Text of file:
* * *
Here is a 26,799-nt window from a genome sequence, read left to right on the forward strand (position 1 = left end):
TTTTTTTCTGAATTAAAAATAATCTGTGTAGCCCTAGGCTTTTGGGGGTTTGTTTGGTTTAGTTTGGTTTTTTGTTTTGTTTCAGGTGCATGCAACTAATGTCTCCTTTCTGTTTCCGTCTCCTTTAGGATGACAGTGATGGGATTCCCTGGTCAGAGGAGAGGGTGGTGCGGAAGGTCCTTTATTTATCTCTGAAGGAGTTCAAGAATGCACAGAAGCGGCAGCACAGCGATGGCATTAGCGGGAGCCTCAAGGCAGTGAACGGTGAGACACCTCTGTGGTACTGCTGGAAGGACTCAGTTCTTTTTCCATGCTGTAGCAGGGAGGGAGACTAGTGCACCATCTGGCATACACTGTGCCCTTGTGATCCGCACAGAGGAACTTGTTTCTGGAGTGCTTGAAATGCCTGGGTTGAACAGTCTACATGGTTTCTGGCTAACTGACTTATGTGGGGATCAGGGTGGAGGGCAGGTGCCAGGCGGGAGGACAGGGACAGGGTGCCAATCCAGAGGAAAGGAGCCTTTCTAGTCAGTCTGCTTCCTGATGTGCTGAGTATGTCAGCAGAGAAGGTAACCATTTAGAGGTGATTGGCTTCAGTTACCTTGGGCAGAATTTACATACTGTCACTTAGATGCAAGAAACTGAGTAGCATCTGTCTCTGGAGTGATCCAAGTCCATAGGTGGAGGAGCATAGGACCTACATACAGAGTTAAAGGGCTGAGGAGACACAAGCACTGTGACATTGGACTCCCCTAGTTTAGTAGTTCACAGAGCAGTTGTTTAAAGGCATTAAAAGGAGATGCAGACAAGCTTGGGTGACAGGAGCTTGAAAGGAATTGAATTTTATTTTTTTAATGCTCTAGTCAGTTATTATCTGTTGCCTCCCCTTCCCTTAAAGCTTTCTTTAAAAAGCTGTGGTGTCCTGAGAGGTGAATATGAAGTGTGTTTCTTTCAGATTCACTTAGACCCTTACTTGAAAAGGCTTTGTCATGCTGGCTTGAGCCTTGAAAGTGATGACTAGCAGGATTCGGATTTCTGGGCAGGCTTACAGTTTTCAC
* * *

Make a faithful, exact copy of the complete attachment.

Here is a 26,799-nt window from a genome sequence, read left to right on the forward strand (position 1 = left end):
TTTTTTTCTGAATTAAAAATAATCTGTGTAGCCCTAGGCTTTTGGGGGTTTGTTTGGTTTAGTTTGGTTTTTTGTTTTGTTTCAGGTGCATGCAACTAATGTCTCCTTTCTGTTTCCGTCTCCTTTAGGATGACAGTGATGGGATTCCCTGGTCAGAGGAGAGGGTGGTGCGGAAGGTCCTTTATTTATCTCTGAAGGAGTTCAAGAATGCACAGAAGCGGCAGCACAGCGATGGCATTAGCGGGAGCCTCAAGGCAGTGAACGGTGAGACACCTCTGTGGTACTGCTGGAAGGACTCAGTTCTTTTTCCATGCTGTAGCAGGGAGGGAGACTAGTGCACCATCTGGCATACACTGTGCCCTTGTGATCCGCACAGAGGAACTTGTTTCTGGAGTGCTTGAAATGCCTGGGTTGAACAGTCTACATGGTTTCTGGCTAACTGACTTATGTGGGGATCAGGGTGGAGGGCAGGTGCCAGGCGGGAGGACAGGGACAGGGTGCCAATCCAGAGGAAAGGAGCCTTTCTAGTCAGTCTGCTTCCTGATGTGCTGAGTATGTCAGCAGAGAAGGTAACCATTTAGAGGTGATTGGCTTCAGTTACCTTGGGCAGAATTTACATACTGTCACTTAGATGCAAGAAACTGAGTAGCATCTGTCTCTGGAGTGATCCAAGTCCATAGGTGGAGGAGCATAGGACCTACATACAGAGTTAAAGGGCTGAGGAGACACAAGCACTGTGACATTGGACTCCCCTAGTTTAGTAGTTCACAGAGCAGTTGTTTAAAGGCATTAAAAGGAGATGCAGACAAGCTTGGGTGACAGGAGCTTGAAAGGAATTGAATTTTATTTTTTTAATGCTCTAGTCAGTTATTATCTGTTGCCTCCCCTTCCCTTAAAGCTTTCTTTAAAAAGCTGTGGTGTCCTGAGAGGTGAATATGAAGTGTGTTTCTTTCAGATTCACTTAGACCCTTACTTGAAAAGGCTTTGTCATGCTGGCTTGAGCCTTGAAAGTGATGACTAGCAGGATTCGGATTTCTGGGCAGGCTTACAGTTTTCAC